Conservation Successes in Canada

Bowhead Whale Sanctuary to be Protected in Nunavut!
An extensive area off the coast of Baffin Island, Nunavut, known as Niginganiq, has become Canada's newest proposed National Wildlife Area.

This area contains critical habitat for threatened bowhead whales. The new protected area includes two deep offshore troughs that are rich in copepods, a main food source for the 18 metre-long, 70-tonne bowhead whale. It also includes a shallow shelf at the entrance to the bay that provides protection from predatory orca whales. Other species that call this area home, and will benefit from its protection include, polar bears, ringed seals, Arctic char, halibut, narwhal, Canada geese, snow geese and king eider.
View map of the federally announced National Wildlife Area for Bowhead Whales. / ©: WWF-Canada
View map of the federally announced National Wildlife Area for Bowhead Whales.
© WWF-Canada

Map of Baffin Island

 / ©: Paul Nicklen / National Geographic Stock / WWF
Bowhead whale at Isabella Bay, also known as Niginganiq, Nunavut, Canada.
© Paul Nicklen / National Geographic Stock / WWF
Since the 1980s, WWF-Canada has been working with the community of Clyde River to establish protection for this key area and its bowhead whales. WWF-Canada has funded research to determine the habitat needs of the bowhead whale and negotiated with all levels of government and Inuit organizations to develop a management plan for this magnificent northern bay.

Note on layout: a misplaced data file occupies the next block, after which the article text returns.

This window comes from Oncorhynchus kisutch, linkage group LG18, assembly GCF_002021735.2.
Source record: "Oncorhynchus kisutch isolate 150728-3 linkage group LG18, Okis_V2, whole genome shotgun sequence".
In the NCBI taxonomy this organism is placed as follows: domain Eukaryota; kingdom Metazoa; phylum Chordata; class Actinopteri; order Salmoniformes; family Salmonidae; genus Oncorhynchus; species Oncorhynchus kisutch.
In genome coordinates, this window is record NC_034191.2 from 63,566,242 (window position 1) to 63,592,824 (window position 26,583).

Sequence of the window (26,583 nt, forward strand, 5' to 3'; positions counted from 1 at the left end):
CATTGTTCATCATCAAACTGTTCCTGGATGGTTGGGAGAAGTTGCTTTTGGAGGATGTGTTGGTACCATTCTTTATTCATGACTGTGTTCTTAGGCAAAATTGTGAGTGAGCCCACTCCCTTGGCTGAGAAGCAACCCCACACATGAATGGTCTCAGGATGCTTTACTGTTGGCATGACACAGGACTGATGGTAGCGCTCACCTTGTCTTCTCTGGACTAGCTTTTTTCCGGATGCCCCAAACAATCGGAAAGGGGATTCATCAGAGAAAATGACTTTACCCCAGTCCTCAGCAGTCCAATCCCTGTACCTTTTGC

Niginganiq is located on the northeast coast of Baffin Island, near the community of Clyde River. Also referred to as Isabella Bay or Igaliqtuuq, this area is a pristine late summer and fall feeding and resting stopover for a large proportion of the threatened Davis Strait-Baffin Bay bowhead whale population. During this time, an estimated 150 to 200 bowhead whales inhabit Niginganiq. While there, they feed mostly on small crustaceans called copepods, filtering these small creatures from the water with their sieve-like baleen mouths. They spend their time socializing and avoiding their main predator, orca whales.

Thanks to our many funders, supporters and board members for their help, and especially to the community of Clyde River for their patience and commitment in protecting this unique northern area.

The return of the bowhead whale each year to this unique marine habitat signals hope for this threatened species. Permanent protection of this critical habitat will ensure the whales have a safe place to return each year.

Did you know...

Bowhead whales can live for over 200 years, making them the longest-lived wild mammal on the planet.